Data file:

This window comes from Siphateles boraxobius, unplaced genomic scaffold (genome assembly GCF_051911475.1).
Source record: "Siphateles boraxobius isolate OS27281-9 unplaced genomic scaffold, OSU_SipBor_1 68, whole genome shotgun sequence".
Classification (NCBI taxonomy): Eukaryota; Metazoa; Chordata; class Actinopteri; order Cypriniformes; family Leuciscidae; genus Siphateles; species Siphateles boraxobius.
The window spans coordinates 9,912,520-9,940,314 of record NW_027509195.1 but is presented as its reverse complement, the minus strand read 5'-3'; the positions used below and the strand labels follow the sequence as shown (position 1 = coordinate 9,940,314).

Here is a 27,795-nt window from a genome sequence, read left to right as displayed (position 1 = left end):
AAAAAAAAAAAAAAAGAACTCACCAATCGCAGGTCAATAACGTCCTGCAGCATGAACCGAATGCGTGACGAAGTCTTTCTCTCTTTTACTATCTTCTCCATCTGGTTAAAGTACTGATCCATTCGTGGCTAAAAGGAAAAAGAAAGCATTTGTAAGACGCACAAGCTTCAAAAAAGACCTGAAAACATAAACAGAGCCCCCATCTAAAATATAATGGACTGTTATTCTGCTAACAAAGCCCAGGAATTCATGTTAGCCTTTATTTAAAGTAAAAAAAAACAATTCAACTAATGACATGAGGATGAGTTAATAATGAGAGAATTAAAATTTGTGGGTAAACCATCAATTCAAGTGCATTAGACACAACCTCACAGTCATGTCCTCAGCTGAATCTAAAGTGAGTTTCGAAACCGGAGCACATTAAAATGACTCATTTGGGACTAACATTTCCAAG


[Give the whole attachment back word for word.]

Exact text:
This window comes from Siphateles boraxobius, unplaced genomic scaffold (genome assembly GCF_051911475.1).
Source record: "Siphateles boraxobius isolate OS27281-9 unplaced genomic scaffold, OSU_SipBor_1 68, whole genome shotgun sequence".
Classification (NCBI taxonomy): Eukaryota; Metazoa; Chordata; class Actinopteri; order Cypriniformes; family Leuciscidae; genus Siphateles; species Siphateles boraxobius.
The window spans coordinates 9,912,520-9,940,314 of record NW_027509195.1 but is presented as its reverse complement, the minus strand read 5'-3'; the positions used below and the strand labels follow the sequence as shown (position 1 = coordinate 9,940,314).

Here is a 27,795-nt window from a genome sequence, read left to right as displayed (position 1 = left end):
AAAAAAAAAAAAAAAGAACTCACCAATCGCAGGTCAATAACGTCCTGCAGCATGAACCGAATGCGTGACGAAGTCTTTCTCTCTTTTACTATCTTCTCCATCTGGTTAAAGTACTGATCCATTCGTGGCTAAAAGGAAAAAGAAAGCATTTGTAAGACGCACAAGCTTCAAAAAAGACCTGAAAACATAAACAGAGCCCCCATCTAAAATATAATGGACTGTTATTCTGCTAACAAAGCCCAGGAATTCATGTTAGCCTTTATTTAAAGTAAAAAAAAACAATTCAACTAATGACATGAGGATGAGTTAATAATGAGAGAATTAAAATTTGTGGGTAAACCATCAATTCAAGTGCATTAGACACAACCTCACAGTCATGTCCTCAGCTGAATCTAAAGTGAGTTTCGAAACCGGAGCACATTAAAATGACTCATTTGGGACTAACATTTCCAAG